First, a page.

Patience is queen of all spiritual skills

By 
  • December 10, 2007

Third Sunday of Advent (Year A) Dec. 16 (Isaiah 35:1-6, 10; Psalm 146; James 5:7-10; Matthew 11:2-11)

People can bear almost any negative situation if they believe that it will come to an end. And if they are being oppressed, this hope for deliverance is tinged with fantasies of revenge and retribution, especially at the hands of a heroic liberator.

For the exiles in Babylon, a joyful return to the land of Israel was at the very core of their hope. Fear will cease; courage and strength will take its place. Healing and wholeness form a part of the vision, especially the removal of human limitations such as blindness, deafness and lameness, all of which are likened to the involuntary constraint that they were experiencing.

The Israelites shared similar images of the divine with their ancient contemporaries. Gods were not only meant to be powerful and even violent, they were expected to display that strength in favour of their people on the battlefield and against their enemies. A god who could not or would not flex his muscles could not really be considered a god. The exiles believed that God had allowed their enemies to prevail because of their collective sins. But after a period of chastisement and purification, God would once again deal out “vengeance” and “terrible recompense” in order to set them free. God did not live up to that part of the vision, for as we saw in a previous column liberation came at the hands of Cyrus the unwitting messiah. The prophetic vision is still a source of inspiration, for God is certainly to be found wherever there is freedom, new life, hope, courage and joy. These are just some of the divine traces that disclose the nearness of God. One can only hope that we have begun to understand God in terms that do not include zapping our enemies and enforcing our thirst for revenge.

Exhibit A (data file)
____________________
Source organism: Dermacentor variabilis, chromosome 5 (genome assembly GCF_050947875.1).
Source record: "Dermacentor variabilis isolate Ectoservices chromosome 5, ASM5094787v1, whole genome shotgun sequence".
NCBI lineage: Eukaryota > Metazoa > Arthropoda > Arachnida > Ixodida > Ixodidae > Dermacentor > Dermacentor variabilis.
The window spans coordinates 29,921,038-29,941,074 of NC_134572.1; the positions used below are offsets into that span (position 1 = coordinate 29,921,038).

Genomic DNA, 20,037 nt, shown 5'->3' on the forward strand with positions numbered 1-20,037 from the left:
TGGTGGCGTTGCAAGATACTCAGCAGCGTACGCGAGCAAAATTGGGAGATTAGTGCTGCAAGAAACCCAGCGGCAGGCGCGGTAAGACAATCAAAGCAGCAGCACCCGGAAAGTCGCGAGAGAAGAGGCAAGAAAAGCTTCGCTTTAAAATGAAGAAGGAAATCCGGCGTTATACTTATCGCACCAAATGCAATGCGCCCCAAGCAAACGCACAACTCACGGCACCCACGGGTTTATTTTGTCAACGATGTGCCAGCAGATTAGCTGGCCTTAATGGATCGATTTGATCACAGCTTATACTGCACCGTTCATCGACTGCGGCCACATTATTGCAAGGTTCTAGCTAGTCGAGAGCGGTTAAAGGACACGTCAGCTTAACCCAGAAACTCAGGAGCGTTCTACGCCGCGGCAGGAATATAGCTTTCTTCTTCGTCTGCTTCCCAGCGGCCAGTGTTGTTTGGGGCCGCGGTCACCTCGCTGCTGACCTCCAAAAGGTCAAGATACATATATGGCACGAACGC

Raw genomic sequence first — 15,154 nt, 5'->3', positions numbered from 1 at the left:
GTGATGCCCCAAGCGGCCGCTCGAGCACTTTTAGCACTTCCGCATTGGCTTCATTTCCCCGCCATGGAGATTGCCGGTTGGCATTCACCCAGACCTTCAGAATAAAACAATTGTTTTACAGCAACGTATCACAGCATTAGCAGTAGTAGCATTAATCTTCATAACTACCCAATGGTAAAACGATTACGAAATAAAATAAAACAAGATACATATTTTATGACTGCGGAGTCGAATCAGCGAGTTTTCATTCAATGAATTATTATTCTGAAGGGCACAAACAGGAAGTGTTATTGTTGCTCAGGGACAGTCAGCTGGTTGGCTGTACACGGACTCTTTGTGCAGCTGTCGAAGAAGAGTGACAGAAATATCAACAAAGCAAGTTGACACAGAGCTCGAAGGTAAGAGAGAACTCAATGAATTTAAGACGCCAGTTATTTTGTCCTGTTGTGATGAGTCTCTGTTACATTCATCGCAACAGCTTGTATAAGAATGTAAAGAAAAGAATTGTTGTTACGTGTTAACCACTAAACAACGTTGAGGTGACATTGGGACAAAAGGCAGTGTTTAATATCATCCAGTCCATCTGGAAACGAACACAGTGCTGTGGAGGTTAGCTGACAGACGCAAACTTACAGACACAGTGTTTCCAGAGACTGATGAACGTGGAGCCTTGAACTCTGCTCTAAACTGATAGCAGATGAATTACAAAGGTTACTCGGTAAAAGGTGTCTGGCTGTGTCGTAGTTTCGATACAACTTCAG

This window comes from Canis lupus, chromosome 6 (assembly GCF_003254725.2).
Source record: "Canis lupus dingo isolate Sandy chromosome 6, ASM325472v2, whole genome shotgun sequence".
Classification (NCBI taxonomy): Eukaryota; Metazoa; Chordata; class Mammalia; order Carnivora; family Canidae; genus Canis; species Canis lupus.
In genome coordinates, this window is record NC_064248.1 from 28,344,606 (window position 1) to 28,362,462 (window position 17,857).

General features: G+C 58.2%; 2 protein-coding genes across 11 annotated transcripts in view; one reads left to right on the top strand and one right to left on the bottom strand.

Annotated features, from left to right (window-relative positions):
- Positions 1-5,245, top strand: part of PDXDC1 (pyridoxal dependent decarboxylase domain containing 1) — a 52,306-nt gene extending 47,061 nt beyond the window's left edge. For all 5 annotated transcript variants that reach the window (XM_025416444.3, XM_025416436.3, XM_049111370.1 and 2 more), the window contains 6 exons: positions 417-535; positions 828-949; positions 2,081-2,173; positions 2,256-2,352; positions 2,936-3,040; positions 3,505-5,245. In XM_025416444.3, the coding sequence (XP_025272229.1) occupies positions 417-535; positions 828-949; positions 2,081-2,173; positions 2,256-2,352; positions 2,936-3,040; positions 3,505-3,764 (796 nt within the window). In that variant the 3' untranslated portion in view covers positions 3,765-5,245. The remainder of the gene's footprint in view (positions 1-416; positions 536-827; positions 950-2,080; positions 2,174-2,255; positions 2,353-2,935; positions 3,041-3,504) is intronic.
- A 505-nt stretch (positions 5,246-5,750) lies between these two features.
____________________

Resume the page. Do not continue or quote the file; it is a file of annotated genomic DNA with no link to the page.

Patience is the queen of all spiritual skills, for it is nothing less than learning how to harmonize oneself with God. It is interesting to watch the behaviour of people waiting in line. Some are quite peaceful, using the time to ready, pray, think or talk to other people. Others become quite quarrelsome and aggressive, and can even begin to vent their rage on others. When we have our immediate desires and expectations thwarted, we discover who and what we really are. Are we at peace with ourselves? With God? Patience is radical trust in the wisdom and kindness of God and the renunciation of always having to be in control. 

Jesus seldom gave “yes” or “no” responses to questions, but often replied with another question. John poses a poignant question to Jesus through his messengers, and it comes from one under sentence of death for his life of witness. Are you the one? Is the price I am about to pay worth it? The only reply Jesus will give is: examine the evidence and reach your own conclusions. He runs through the usual prophetic list of divine actions: lepers cleansed, deaf hear, blind see, dead raised and the poor have received good news. Who or what else could produce these dramatic effects, for they are far beyond normal human capabilities? Even with the miracles that people have witnessed, gnawing doubts analyse and explain them away. Jesus has to remind them of what these miracles actually mean.

The reality and authenticity of God claims can be measured by their effects in the lives of people and on human communities. In His address to the crowd, Jesus takes them to task for expecting the flashiness and glamour of a prophet. If it is fancy suits and hairstyles they want, to put it in contemporary terms, they can find those near the centres of power and wealth. John’s witness had nothing to do with those things — he was the promised Elijah to prepare the way for God’s visitation. Jesus insisted that as great as John is, he is still a notch below the least in the Kingdom of Heaven. It does not imply any disrespect towards John, but highlights the radical difference between the old order and the new. Jesus is not exhorting people merely to be good, but to be godlike, and this is only possible when one who lives and breathes the principles that He proclaimed in the Sermon on the Mount.

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